Later, when the quiet settled in and treatment was underway, in the dark, sleepless hours was when the existential aspect of staring cancer down in his 30's often crept in.  The questions much deeper and the answers less tangible...for both of us -  he as the one going through it and me as caregiver.  While facing the questions about life often brought up fears, what ifs it also helped us prioritize what mattered...which was to continue to design and create extraordinary moments in our lives, however long or short our time together was, no matter what.

Tambre Leighn's curator insight, January 26, 2014 12:40 PM

7th Level Wellbeing is, ultimately, about designing and achieving the highest level of quaity of life in all areas and playing your biggest game ever.  When life blindsides us with a challenge, it's common to think we simply cannot. 

 

This inspiring cancer survivor's blog written by a physician steps past the medical impact of the disease and into those choice point moments when facing fears or a challenge that looks like a mountain that can never be summited ~ "I can't go on. I can go on." ~ the quote he found to keep stepping into the next moment and the new day.  What quote or mantra helps you stay inspired when facing major challenges that moves you back to living your highest potential?

Beth A. Williams's curator insight, January 27, 2014 11:13 AM

Fascinating perspective from a physician who becomes the patient. The idea of how much time is left is an understandable question, yet  so difficult to predict because of the myriad of factors involved. And isn't the main thing to fully LIVE the life we have TODAY?  Whether it's an accurate prognosis or we beat the odds,  right now is all we are guaranteed, ill or healthy.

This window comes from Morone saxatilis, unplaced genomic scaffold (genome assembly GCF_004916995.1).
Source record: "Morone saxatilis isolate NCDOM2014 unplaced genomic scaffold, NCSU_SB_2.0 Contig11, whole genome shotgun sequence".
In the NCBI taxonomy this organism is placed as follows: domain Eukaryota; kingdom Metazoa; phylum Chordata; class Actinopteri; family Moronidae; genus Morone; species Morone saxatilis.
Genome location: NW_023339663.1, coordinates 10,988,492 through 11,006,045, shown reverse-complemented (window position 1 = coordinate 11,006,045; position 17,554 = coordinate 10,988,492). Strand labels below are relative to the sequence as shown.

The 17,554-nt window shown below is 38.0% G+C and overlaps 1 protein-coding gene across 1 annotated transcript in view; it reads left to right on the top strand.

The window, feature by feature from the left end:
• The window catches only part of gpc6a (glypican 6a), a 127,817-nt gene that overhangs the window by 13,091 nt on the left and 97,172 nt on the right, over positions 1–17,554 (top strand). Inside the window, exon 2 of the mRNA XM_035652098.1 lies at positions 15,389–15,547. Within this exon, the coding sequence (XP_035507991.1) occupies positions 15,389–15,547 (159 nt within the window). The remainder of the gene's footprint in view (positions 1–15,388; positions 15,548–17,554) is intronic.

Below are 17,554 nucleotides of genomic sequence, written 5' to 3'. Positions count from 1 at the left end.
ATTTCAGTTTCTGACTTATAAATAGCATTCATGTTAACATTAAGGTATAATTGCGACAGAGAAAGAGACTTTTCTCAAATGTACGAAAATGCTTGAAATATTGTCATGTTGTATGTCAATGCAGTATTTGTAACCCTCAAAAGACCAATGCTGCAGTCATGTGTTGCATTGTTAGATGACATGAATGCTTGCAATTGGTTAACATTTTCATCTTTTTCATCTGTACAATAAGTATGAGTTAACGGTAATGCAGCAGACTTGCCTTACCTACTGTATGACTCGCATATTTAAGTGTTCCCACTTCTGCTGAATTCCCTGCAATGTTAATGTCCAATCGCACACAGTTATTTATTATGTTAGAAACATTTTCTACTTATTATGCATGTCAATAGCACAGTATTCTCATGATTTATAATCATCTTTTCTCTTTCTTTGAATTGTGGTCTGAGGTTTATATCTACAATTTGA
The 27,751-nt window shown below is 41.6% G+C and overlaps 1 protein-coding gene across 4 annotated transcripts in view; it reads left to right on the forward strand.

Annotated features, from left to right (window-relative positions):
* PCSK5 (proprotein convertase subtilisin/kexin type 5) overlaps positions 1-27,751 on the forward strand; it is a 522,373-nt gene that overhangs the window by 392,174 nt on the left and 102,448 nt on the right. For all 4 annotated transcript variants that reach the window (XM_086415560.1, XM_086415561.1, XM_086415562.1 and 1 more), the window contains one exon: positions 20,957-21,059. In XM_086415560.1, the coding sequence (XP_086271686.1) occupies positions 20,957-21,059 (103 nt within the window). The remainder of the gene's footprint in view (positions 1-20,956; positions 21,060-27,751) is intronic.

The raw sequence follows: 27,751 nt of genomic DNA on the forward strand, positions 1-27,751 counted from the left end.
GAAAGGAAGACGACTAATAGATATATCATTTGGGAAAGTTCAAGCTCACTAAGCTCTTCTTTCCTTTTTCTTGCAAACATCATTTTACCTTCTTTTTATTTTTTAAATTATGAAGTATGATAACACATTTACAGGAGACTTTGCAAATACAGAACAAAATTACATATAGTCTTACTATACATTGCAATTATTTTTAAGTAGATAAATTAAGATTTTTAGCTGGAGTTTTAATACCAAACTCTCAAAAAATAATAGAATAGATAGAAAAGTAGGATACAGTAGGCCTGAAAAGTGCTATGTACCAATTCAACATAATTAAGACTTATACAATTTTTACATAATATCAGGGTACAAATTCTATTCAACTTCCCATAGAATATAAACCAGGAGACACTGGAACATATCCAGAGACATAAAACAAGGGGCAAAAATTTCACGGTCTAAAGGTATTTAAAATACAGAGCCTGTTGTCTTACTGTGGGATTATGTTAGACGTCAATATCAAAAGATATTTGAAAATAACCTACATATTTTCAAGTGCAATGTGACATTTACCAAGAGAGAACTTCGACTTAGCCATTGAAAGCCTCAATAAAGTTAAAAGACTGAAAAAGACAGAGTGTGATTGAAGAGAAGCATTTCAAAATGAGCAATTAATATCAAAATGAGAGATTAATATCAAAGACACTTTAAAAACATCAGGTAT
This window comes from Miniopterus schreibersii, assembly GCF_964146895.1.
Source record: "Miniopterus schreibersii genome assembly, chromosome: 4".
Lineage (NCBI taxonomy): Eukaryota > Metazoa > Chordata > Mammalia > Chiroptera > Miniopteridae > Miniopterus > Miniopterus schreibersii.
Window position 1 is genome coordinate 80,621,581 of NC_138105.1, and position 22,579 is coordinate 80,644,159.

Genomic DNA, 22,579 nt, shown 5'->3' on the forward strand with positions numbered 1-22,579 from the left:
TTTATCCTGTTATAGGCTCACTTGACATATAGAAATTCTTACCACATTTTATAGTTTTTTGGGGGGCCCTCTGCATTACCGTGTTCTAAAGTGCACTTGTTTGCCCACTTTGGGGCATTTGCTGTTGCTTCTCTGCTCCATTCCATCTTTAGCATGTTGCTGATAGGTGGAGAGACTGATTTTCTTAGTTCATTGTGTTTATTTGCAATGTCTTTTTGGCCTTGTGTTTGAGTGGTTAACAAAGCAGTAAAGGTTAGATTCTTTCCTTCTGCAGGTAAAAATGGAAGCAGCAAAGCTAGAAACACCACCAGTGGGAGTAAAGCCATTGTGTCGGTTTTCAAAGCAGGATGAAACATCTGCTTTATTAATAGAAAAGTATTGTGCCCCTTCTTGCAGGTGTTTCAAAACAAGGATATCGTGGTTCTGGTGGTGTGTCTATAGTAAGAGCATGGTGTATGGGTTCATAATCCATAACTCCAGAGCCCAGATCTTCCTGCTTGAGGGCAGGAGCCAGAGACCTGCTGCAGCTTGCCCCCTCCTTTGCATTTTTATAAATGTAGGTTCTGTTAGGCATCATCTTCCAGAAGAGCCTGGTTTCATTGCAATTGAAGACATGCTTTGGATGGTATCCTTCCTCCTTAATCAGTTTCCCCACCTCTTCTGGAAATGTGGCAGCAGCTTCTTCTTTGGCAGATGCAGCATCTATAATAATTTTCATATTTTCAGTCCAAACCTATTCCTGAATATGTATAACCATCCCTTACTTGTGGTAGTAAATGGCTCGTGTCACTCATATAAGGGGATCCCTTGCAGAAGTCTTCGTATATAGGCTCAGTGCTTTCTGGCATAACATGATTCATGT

Rescooped by Natalie Palmer from Health and Nutrition
Scoop.it!

9 Surprising Foods With More Sugar Than a Krispy Kreme Doughnut

9 Surprising Foods With More Sugar Than a Krispy Kreme Doughnut | Breast Cancer and Healing ~ The Pink Paper | Scoop.it
A new report finds that some supposedly healthy foods are actually laden with sugar.

Via The BioSync Team
more...
Rescooped by Natalie Palmer from Health and Nutrition
Scoop.it!

Do Your Favorite Snack Brands Contain GMOs? - Food Babe

Do Your Favorite Snack Brands Contain GMOs? - Food Babe | Breast Cancer and Healing ~ The Pink Paper | Scoop.it
Earlier this week on my Facebook page, I posted a disastrous list of America’s most popular snack brands – all of them containing Genetically Modified Organisms (GMOs).

Via The BioSync Team
more...
The BioSync Team's curator insight, January 21, 2014 4:19 PM

From the article:  sometimes you just need to get your snack on and this is how you do it without consuming genetically modified ingredients and supporting companies that use GMOs who are trying to stop the effort to label GMOs and our right to know.

Melanie Burch's curator insight, January 22, 2014 2:01 PM

Are your favorite snacks on the left list or the right one?

Justin kettner's curator insight, March 10, 2014 12:16 PM

It is nice to know what foods have GMOs in them but at the same point look how long people have ate these products and no one has said anything and no one would know unless presented with this information  so is food a big deal upon the topic GMOS ?

Rescooped by Natalie Palmer from Breast Cancer News
Scoop.it!

New drug, molecular insight into triple negative breast cancers

New drug, molecular insight into triple negative breast cancers | Breast Cancer and Healing ~ The Pink Paper | Scoop.it

"Most breast cancers are treated by blocking their addictions, for example depriving estrogen-fueled tumors of estrogen. But what about breast cancers without these hormonal addictions? In so-called "triple negative" tumors the cancer's addiction remains a mystery, making this subtype difficult to treat. However, a University of Colorado Cancer Center study presented today at the American Association for Cancer Research (AACR) Annual Meeting 2014 showcased a new drug active against triple-negative breast cancer, and through analysis of the drug's mechanism of action, offers increased understanding of the biology of this very aggressive form of breast cancer.